All right, then. And now I am sure, there will be celebrations at home.

 

Scene 6

The boys’ home — evening

Ramesh is present. They are all at the dinner table.

FATHER:

I just cannot believe how this happened.

RAMESH:

You underestimate a lot of things, brother.

FATHER:

What do you mean?

RAMESH:

(winks at Naveen) Shall we tell them our little secret, Naveen? Okay. So, that day when you kept him away from dinner, I had a heart-to-heart talk with him. Naveen wouldn’t tell me anything at first, but then he told me how he was really hurt by your constant scolding (looks at mother) and your constant comparing him to others (looks at father). He told me how he could not study even with the tuition teacher because she neglected him for being a rotten apple. That’s when I told him to come over to my place and I would teach him. That’s what he has been doing the past month.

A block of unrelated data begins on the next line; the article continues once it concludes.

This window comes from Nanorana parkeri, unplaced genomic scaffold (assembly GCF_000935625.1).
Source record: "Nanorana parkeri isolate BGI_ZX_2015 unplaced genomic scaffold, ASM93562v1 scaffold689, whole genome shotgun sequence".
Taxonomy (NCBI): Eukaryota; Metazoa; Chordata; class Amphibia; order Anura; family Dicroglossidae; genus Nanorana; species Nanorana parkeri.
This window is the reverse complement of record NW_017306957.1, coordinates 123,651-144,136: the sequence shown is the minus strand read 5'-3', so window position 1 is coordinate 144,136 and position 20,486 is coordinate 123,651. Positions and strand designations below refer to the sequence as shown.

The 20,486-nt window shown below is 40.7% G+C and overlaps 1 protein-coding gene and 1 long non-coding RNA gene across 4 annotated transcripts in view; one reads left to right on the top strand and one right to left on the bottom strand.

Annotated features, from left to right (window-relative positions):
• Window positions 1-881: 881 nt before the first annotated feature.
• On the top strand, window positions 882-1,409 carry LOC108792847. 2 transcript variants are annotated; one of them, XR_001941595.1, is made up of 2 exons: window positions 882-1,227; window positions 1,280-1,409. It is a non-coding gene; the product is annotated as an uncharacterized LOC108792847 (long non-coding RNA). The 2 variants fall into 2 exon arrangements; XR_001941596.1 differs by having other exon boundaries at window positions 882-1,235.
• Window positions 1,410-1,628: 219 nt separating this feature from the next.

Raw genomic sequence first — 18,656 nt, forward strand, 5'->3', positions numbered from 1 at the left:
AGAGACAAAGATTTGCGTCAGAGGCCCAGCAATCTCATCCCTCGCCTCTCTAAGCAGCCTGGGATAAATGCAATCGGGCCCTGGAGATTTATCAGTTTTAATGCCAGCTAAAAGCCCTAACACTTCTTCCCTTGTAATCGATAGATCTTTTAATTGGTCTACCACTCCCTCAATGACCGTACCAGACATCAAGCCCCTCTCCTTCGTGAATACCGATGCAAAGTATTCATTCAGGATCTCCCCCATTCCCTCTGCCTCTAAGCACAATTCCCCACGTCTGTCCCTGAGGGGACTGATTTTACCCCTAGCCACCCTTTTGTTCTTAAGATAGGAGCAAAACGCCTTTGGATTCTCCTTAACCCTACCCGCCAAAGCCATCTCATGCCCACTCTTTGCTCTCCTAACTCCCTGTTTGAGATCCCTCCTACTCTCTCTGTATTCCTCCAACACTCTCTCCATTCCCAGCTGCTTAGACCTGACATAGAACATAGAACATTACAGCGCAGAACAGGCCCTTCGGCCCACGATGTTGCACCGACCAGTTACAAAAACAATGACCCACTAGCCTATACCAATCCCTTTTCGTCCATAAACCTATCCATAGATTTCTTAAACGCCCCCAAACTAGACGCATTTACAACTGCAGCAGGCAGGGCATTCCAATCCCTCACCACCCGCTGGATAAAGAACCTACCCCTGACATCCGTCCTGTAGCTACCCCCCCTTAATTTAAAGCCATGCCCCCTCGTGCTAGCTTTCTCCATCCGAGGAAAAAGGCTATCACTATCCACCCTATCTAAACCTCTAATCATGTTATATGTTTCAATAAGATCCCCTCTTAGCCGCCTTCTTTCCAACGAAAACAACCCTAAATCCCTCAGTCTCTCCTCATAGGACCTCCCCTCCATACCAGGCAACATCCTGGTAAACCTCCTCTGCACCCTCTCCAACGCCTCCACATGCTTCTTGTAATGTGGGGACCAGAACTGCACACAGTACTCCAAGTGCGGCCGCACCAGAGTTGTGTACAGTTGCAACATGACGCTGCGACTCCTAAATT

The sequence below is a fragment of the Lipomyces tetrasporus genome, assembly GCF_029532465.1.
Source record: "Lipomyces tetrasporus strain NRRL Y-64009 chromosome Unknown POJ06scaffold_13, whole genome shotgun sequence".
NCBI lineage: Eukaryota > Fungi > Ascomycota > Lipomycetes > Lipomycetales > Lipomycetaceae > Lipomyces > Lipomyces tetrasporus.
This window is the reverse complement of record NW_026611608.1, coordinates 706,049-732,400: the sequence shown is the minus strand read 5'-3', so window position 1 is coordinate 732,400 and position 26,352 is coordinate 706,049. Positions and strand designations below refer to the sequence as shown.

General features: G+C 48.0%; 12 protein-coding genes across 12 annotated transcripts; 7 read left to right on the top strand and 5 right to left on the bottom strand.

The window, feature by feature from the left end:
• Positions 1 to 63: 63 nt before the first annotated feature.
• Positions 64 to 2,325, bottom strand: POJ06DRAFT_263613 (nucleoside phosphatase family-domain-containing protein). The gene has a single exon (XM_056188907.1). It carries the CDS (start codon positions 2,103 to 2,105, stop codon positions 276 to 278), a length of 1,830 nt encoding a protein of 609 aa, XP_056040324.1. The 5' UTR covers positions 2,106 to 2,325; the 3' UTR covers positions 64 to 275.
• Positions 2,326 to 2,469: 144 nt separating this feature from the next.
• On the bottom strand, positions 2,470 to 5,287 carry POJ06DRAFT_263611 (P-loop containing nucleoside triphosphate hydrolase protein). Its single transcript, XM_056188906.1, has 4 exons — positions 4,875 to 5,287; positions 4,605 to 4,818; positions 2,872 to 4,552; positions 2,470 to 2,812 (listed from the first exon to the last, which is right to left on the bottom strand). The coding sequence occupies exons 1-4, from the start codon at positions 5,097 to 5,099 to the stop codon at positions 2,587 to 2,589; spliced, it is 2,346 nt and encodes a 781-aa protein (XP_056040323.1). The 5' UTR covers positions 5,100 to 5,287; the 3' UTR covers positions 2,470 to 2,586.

FATHER:

What? Really? Then why not tell us?

RAMESH:

Because you would only discourage him further. We wanted to do it and show you. And we have proved, haven’t we?

MOTHER:

(reluctantly) Yes. I think we were wrong.

RAMESH:

Parents often tend to compare between their children, like you do with Kishore and Naveen here. Kishore is bright, but Naveen is bright too. Everyone doesn’t shine in the same way; you need to polish them differently. Since the way you treated Kishore worked, you tried the same approach with Naveen, but he’s different. He needs more understanding. And don’t forget; he’s a sportsman at heart. You mustn’t forget that.

FATHER:

It’s so nice of you to have helped him, Ramesh.

RAMESH:

My pleasure! And I am sure there’s going to be no looking back for Naveen from now on.

Naveen looks into his dinner plate, avoiding everyone’s attention on him. There’s a smile on his lips.

 

END